Cleburne Not Romer: Objective versus Subjective Theories of Animus
21 Pages Posted: 6 Jun 2015
Date Written: June 5, 2015
There has been a concerted effort by jurists and scholars to characterize the doctrine of animus in a way that raises the doctrinal, political, and institutional stakes of invoking the doctrine to an intolerable level. This strategy appears designed to accomplish two primary outcomes. First: to eliminate a useful, equality-forcing doctrine (i.e., animus) from the equal protection lexicon. Second: to preemptively carve out a space for accommodation of religious objection to same-sex marriage and the equality of sexual minorities.
As explained in greater detail in the essay, one can observe two competing theories of unconstitutional animus: a weak subjective theory and a more vigorous objective theory. The subjective theory reduces the concept of animus to something akin to discriminatory intent — the idea that a law violates equal protection only when it is motivated by ill will on the part of its proponents. By contrast, the objective theory of animus requires no inquiry into the hearts and minds of legislators or voters, but instead focuses on the structure and impact of the challenged law.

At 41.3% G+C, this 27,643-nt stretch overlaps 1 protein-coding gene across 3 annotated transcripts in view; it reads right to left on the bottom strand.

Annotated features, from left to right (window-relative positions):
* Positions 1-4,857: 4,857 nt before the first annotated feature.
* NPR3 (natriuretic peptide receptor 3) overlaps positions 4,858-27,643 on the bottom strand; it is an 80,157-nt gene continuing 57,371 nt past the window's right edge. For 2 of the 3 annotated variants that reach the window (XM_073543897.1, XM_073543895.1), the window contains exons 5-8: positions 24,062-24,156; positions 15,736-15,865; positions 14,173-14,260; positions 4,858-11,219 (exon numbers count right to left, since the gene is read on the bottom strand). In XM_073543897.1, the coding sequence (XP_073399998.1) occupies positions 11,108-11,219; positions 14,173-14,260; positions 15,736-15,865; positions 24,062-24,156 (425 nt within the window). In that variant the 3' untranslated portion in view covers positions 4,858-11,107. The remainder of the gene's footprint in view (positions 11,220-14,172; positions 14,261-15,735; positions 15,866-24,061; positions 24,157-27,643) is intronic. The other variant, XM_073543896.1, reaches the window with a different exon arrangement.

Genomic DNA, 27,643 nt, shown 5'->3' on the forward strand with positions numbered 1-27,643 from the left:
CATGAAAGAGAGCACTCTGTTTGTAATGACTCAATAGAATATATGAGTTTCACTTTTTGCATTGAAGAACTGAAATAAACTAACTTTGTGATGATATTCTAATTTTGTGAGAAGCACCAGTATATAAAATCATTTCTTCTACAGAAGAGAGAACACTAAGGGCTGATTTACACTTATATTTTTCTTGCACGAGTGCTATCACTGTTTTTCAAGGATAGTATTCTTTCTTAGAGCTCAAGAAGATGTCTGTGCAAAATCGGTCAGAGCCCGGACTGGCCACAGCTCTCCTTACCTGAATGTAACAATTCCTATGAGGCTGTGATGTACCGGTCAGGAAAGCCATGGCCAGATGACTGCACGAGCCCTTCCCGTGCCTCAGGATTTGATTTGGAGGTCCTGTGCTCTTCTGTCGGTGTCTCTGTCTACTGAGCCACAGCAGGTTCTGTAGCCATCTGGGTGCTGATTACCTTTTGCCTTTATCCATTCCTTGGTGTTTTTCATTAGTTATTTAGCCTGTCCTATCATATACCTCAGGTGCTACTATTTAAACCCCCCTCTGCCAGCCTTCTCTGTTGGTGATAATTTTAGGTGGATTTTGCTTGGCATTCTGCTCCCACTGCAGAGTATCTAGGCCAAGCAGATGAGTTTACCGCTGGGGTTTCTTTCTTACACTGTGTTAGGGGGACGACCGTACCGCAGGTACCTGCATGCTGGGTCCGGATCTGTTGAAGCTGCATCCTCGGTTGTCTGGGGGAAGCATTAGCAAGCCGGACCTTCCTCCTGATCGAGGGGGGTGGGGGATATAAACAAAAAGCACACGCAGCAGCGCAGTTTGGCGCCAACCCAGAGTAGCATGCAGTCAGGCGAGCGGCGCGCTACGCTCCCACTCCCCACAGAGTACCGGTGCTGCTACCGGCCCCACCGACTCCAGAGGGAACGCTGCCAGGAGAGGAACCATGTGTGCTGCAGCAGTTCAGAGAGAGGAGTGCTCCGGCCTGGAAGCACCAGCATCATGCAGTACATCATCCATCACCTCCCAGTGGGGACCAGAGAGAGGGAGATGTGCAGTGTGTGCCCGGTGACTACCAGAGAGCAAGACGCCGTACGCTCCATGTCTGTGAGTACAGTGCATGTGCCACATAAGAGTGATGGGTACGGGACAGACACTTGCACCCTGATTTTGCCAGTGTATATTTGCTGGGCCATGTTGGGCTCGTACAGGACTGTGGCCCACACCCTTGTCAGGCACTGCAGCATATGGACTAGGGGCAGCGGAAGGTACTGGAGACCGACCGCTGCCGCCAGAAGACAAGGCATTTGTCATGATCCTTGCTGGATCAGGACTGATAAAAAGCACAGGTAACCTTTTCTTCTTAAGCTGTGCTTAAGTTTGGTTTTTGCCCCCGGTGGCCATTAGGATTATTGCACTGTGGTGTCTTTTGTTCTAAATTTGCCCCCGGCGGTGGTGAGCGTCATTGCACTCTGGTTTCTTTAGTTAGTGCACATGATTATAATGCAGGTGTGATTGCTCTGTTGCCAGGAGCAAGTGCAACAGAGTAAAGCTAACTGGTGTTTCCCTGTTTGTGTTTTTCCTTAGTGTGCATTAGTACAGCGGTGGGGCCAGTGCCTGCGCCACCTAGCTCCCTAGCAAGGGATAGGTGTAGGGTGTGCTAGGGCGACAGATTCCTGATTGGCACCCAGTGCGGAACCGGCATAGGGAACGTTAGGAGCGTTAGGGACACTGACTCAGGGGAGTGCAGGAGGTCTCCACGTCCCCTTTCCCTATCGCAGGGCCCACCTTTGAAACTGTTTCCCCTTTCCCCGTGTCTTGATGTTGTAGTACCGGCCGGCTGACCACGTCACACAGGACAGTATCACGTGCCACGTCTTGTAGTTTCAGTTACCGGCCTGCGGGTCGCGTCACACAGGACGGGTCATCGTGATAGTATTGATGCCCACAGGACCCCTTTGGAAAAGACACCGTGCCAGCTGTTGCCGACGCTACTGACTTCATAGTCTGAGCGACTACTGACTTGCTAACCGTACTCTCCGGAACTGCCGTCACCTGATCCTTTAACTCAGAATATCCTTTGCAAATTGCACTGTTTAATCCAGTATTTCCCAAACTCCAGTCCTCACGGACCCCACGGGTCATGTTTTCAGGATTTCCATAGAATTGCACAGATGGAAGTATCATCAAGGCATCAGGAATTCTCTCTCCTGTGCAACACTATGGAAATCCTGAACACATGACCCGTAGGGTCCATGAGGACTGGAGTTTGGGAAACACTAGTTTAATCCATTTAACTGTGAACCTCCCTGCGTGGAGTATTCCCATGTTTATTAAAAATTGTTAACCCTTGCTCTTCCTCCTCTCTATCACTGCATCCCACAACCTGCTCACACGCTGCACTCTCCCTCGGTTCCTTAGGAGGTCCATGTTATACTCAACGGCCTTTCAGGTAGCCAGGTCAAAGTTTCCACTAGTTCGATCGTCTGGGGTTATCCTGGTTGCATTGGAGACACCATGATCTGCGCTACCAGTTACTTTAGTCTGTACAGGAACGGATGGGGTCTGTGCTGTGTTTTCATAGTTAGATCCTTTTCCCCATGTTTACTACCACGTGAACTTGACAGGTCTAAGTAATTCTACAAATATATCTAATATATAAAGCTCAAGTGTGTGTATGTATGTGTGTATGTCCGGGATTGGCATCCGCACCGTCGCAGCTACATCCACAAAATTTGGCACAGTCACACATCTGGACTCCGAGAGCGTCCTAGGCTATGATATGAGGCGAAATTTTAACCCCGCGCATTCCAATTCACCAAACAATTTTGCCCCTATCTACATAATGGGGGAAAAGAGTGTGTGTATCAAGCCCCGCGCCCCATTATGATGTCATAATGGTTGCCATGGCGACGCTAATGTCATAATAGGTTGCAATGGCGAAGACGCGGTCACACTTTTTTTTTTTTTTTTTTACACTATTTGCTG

Significantly, the objective theory of animus moves us past an antiquated understanding of discrimination based on conscious and explicit expressions of bias and toward a more realistic and productive understanding of discrimination based on unconscious bias as it manifests in legal structuring.
This essay documents the effort to cabin the doctrine of animus, and demonstrates how this effort conflicts with established animus precedent.
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